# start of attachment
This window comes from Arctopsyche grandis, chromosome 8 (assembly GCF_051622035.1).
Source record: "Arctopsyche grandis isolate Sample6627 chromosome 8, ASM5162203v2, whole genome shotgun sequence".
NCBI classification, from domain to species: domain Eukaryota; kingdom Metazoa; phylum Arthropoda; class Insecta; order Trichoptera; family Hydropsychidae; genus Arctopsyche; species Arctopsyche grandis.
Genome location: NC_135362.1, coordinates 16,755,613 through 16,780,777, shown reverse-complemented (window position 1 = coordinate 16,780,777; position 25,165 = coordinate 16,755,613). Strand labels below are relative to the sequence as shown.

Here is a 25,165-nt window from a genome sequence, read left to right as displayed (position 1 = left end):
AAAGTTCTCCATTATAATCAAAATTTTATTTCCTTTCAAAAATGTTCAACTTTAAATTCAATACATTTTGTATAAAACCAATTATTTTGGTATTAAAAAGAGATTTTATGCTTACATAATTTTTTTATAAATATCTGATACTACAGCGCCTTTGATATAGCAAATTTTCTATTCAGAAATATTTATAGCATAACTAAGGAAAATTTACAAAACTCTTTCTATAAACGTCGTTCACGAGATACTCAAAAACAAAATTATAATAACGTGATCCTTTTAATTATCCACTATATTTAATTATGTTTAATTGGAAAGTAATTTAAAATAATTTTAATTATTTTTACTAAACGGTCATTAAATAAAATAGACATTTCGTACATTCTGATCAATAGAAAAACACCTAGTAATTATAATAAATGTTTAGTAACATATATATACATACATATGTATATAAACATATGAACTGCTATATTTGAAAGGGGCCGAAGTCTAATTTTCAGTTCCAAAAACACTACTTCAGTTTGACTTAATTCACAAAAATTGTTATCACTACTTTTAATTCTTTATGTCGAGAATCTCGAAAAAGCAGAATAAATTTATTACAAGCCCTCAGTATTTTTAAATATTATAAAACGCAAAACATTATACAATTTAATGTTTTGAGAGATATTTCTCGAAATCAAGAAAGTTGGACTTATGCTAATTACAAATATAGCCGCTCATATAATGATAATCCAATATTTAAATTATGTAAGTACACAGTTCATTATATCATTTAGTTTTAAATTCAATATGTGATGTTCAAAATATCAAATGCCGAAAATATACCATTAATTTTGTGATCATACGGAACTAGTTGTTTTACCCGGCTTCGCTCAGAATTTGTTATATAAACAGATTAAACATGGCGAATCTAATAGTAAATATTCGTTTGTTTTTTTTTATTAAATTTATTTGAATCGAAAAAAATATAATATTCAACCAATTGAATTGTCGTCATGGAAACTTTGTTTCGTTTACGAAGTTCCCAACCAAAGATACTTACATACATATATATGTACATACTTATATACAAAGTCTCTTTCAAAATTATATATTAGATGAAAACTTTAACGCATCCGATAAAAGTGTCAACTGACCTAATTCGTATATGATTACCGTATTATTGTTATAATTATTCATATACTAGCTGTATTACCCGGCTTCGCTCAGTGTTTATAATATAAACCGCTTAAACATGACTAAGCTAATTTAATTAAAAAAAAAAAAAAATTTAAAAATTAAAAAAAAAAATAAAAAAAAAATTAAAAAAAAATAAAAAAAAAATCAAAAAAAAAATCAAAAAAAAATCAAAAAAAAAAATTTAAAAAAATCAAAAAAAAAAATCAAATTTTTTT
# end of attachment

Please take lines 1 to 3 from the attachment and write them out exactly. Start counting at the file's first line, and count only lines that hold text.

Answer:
This window comes from Arctopsyche grandis, chromosome 8 (assembly GCF_051622035.1).
Source record: "Arctopsyche grandis isolate Sample6627 chromosome 8, ASM5162203v2, whole genome shotgun sequence".
NCBI classification, from domain to species: domain Eukaryota; kingdom Metazoa; phylum Arthropoda; class Insecta; order Trichoptera; family Hydropsychidae; genus Arctopsyche; species Arctopsyche grandis.